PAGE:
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The courts have protected students from sexual harassment in school, established the right to use contraceptives, helped women make inroads in police and fire departments around the country, enforced women's right to equal pay, and found that the Constitution guarantees equal marriage rights to same-sex couples. The robustness of these key legal protections in future years will turn on the balance of power on the federal courts.

Highlights

Fact Sheet | Obergefell v. Hodges, DeBoer v. Snyder, Bourke v. Beshear, and Tanco v. Haslam: The Supreme Court Should Presume Laws Discriminating on the Basis of Sexual Orientation are Unconstitutional

March 4, 2015

This term, the Supreme Court agreed to hear four cases on the right of same-sex couples to marry. The cases are from four states—Kentucky, Michigan, Ohio, and Tennessee—and raise two historic constitutional questions: whether states have the power to ban marriages between same-sex couples and whether states can refuse to recognize such marriages performed lawfully in another state.

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Fact Sheet | Young v. United Parcel Service, Inc.

November 18, 2014

This term, the U.S. Supreme Court will decide whether the federal law protecting pregnant workers from discrimination means what it says. The Pregnancy Discrimination Act (PDA) requires employers to treat pregnant workers the same as they treat those who are “similar in ability or inability to work.” At issue in Young v. United Parcel Service, Inc. is whether an employer who accommodates the medical needs of employees with non-pregnancy related disabilities and injuries (as is often required by virtue of the Americans with Disabilities Act, for example) must extend the same type of accommodations to pregnant workers with similar medical needs. If the Supreme Court rules against Peggy Young, it will lead to many pregnant workers being forced to choose between their jobs and the health of their pregnancies. This fact sheet describes the case and what is at stake in the Supreme Court’s decision.

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Legal Briefs & Testimony | NWLC Brief on Behalf of 123 Members of Congress in Young v. UPS Pregnancy Discrimination Case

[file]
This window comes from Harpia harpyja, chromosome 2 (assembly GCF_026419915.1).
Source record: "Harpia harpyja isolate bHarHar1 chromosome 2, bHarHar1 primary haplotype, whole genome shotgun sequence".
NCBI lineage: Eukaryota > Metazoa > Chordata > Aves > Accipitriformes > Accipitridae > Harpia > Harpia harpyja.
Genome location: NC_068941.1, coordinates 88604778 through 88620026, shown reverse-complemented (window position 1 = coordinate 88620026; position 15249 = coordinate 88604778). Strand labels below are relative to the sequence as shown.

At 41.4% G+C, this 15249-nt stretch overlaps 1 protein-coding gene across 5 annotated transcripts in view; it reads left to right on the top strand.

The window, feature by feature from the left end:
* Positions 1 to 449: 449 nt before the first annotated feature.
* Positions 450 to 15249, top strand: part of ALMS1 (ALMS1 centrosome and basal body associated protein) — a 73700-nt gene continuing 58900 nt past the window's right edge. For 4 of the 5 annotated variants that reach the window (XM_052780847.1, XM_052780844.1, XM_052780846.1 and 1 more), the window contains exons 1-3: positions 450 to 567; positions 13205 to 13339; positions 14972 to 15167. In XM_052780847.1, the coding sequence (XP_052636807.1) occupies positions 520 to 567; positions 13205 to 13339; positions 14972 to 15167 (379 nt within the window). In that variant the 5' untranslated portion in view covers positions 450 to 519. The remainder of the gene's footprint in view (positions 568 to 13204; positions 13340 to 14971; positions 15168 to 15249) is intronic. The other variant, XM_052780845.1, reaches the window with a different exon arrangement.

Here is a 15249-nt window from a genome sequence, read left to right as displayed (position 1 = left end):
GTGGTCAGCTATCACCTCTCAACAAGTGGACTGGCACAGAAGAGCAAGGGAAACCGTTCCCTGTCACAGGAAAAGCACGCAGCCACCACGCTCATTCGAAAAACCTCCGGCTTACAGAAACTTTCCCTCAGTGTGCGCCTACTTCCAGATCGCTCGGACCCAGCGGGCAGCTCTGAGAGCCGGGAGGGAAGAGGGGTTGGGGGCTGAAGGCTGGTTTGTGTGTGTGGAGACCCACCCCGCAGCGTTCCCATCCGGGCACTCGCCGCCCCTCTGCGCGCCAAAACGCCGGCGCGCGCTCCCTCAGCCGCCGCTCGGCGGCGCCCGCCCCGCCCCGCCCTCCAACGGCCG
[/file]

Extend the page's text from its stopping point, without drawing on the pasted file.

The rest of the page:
September 12, 2014

The Pregnancy Discrimination Act (PDA) requires employers to treat pregnant workers the same as they treat those who are “similar in ability or inability to work.” At issue in  the Supreme Court case Young v. United Parcel Service, Inc. is whether an employer who accommodates the medical needs of employees (as is often required by virtue of the Americans with Disabilities Act, for example) must extend the same type of accommodations to pregnant workers with medical needs.

Too many employers still deny pregnant women basic accommodations that would allow them to continue working and the courts have ignored the clear language and intent of the PDA in allowing this to continue. As a result, pregnant women are forced to choose between their jobs and their health. This amicus brief, filed on behalf of 123 Members of Congress, analyzes the plain language of the PDA and sets out Congress’s desire to ensure fair and equal treatment of pregnant workers through passage of the PDA.

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Legal Briefs & Testimony | NWLC Supreme Court Amicus Brief Supporting the Contraceptive Coverage Benefit

January 28, 2014

The National Women’s Law Center brief, joined by 68 other organizations,  focuses on the rights of the women who would be harmed by for-profit companies refusing to provide coverage of birth control without cost-sharing as guaranteed under the contraception regulations.  It analyzes how the contraception regulations further the government’s compelling interests in women’s health and gender equality.  More specifically, it explains how providing access to the full range of FDA-approved contraceptive methods without cost-sharing reduces the risk of unintended pregnancy, thereby forwarding the health of women and children; promotes equal access to health care for women; and leads to greater social and economic opportunities for women.  The brief emphasizes that the rights and interests of the women covered by the companies’ health plans weigh heavily against the companies’ RFRA claims and that the Supreme Court has never held that religious exercise provides a license to harm others or violate the rights of third parties as the companies seek to in these cases.   

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More Resources

Fact Sheet | Obergefell v. Hodges, DeBoer v. Snyder, Bourke v. Beshear, and Tanco v. Haslam: The Supreme Court Should Presume Laws Discriminating on the Basis of Sexual Orientation are Unconstitutional

March 04, 2015

Fact Sheet | Young v. United Parcel Service, Inc.

November 18, 2014

Fact Sheet | Women’s Rights at Stake: Why Federal Courts Matter to Women

September 29, 2014

Legal Briefs & Testimony | NWLC Files 5th Circuit Brief In Support of Marriage Equality

September 26, 2014

Legal Briefs & Testimony | NWLC Brief on Behalf of 123 Members of Congress in Young v. UPS Pregnancy Discrimination Case

September 12, 2014